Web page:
Anarchy, Utopia, and Lifeboat Ethics

Sasha Volokh has an excellent response to the utopian criticism of libertarianism, which Jonathan and I have already discussed. Sasha writes,

The main argument for utopianism is similar to the argument in favor of thought experiments and hypotheticals in philosophy, along the lines of what do you do if you have no food in a lifeboat, or what if you sell yourself into slavery, or what if you find yourself on a runaway train that's about to run over five people but you can switch the tracks and only run over one person. These hypotheticals are totally unrealistic, but if you don't have an answer for them, it's unclear how coherent your answers are going to be in all the realistic cases. Thought experiments and hypotheticals are unrealistic because they strip away all the realistic elements which are, in fact, irrelevant to the case at hand.

One of the reasons why I've always enjoyed reading the writings of the late philosopher Robert Nozick, even though I often disagree with his conclusions, is that he loved to create fascinating thought experiments. Of course, these thought experiments were often outlandish, but that was precisely the point. In order to get to the heart of the matter, Nozick had to, as Sasha put it, "strip away all the realistic elements which are, in fact, irrelevant to the case at hand."

This kind of theorizing makes a lot of people uncomfortable. Their objection is usually something along the lines of, "Well, your example is so farfetched that it doesn't even deserve a response."

I think this is a bit dishonest. Usually, when people say something like this, they are objecting to the thought experiment because it demonstrates why their own personal beliefs are lacking. Instead of showing why this thought experiment does not challenge their deeply-held beliefs, or creating a thought experiment of their own to show why their beliefs are justified, they simply ignore the question all together.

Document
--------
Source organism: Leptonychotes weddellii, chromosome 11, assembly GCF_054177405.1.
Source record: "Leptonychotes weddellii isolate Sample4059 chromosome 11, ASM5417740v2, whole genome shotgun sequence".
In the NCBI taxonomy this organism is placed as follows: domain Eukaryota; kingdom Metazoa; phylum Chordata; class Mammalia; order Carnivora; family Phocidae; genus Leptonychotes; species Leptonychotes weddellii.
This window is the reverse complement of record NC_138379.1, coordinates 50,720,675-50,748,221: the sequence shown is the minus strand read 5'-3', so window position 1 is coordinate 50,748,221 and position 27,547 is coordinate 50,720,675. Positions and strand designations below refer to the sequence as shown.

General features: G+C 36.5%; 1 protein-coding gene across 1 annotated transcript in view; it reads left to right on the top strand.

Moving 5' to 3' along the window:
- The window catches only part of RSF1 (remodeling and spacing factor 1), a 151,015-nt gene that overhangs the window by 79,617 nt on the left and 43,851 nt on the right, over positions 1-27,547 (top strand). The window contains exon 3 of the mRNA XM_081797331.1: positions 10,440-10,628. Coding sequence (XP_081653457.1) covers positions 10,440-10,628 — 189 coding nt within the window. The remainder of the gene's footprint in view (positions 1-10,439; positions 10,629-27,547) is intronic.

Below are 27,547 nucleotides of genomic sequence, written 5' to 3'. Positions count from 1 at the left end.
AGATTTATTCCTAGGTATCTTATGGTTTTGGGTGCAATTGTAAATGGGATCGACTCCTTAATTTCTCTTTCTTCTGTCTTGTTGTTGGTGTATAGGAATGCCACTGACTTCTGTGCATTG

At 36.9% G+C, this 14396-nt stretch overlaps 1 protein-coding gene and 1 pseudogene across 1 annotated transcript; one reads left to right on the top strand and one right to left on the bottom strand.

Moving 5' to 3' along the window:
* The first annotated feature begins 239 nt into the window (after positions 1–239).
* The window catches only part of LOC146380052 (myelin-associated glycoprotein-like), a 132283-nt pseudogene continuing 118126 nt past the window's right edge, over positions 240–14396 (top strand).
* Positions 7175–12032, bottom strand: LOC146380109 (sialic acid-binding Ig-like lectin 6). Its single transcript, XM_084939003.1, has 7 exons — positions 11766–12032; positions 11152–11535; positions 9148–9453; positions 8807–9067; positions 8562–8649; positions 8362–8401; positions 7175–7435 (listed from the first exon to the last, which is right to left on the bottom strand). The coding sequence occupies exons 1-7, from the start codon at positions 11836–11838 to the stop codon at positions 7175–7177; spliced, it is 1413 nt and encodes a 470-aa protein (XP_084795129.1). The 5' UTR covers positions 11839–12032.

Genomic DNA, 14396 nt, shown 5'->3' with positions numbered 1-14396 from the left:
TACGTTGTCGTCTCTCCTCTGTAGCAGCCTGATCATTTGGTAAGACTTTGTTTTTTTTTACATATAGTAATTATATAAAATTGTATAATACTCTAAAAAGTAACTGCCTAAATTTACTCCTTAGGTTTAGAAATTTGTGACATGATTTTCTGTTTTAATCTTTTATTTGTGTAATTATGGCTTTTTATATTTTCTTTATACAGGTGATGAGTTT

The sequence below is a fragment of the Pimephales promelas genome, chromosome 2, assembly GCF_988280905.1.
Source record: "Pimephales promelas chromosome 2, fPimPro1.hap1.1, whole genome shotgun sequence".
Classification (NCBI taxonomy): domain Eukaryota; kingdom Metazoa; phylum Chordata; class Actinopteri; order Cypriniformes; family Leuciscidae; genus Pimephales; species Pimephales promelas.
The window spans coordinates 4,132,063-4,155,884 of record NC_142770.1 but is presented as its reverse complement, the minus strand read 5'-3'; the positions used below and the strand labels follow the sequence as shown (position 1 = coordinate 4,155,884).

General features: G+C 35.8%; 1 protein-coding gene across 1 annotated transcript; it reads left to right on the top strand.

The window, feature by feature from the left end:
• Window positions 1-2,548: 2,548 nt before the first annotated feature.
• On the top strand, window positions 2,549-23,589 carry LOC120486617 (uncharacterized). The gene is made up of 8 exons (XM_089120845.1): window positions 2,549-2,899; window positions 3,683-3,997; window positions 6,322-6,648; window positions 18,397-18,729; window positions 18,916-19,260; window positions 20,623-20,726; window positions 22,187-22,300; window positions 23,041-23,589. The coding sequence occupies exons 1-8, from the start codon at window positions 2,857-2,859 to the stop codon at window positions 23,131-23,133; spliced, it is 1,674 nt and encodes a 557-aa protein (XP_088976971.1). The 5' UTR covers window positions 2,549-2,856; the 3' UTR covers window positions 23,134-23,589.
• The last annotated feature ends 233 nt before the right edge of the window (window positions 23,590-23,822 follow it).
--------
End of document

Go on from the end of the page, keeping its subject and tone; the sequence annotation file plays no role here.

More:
This lack of intellectual curiousity is surprisingly most evident in libertarians themselves; many orthodox Objectivists and natural rights libertarians refuse to deal with "lifeboat situations." These "lifeboat situations" are constructed for the purpose of being difficult, of pitting one value against another to test whether our values are truly absolute. But just because such situations rarely if ever occur in reality does not mean that we should ignore them. They cut to the heart of why we believe what we believe and whether we have good reasons for doing so.

This is not to say that all Objectivists or libertarians are guilty of this. But I encourage those who are to reconsider, and embrace thought experiments as a way of focusing on the important elements of an ethical dilemma.

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A lot of people are guilty

A lot of people are guilty of this, beyond thought exercises. I deal with this from a technical standpoint all the time when it comes to scaling. "What happens when we have 100,00 widgets going through this?" "We are only going to do 100." "We are doing 100 now, what about next year?" Next year, you hit 100,000 and it explodes.

"What if you sell yourself into slavery" is one that we must address. People will take any system to the extreme. That is what draws me to libertarianism, in that it does tend to have answers for those questions, where the other ideologies tend to rely on the "hit them with a stick until they make it easier on us" solution.

Plus, one should always be

Plus, one should always be careful not to overestimate the distance between thought experiment and reality, in a world in which "what if A is a cannibal, and B clearly consents to be killed and eaten by him?" is no longer a thought experiment.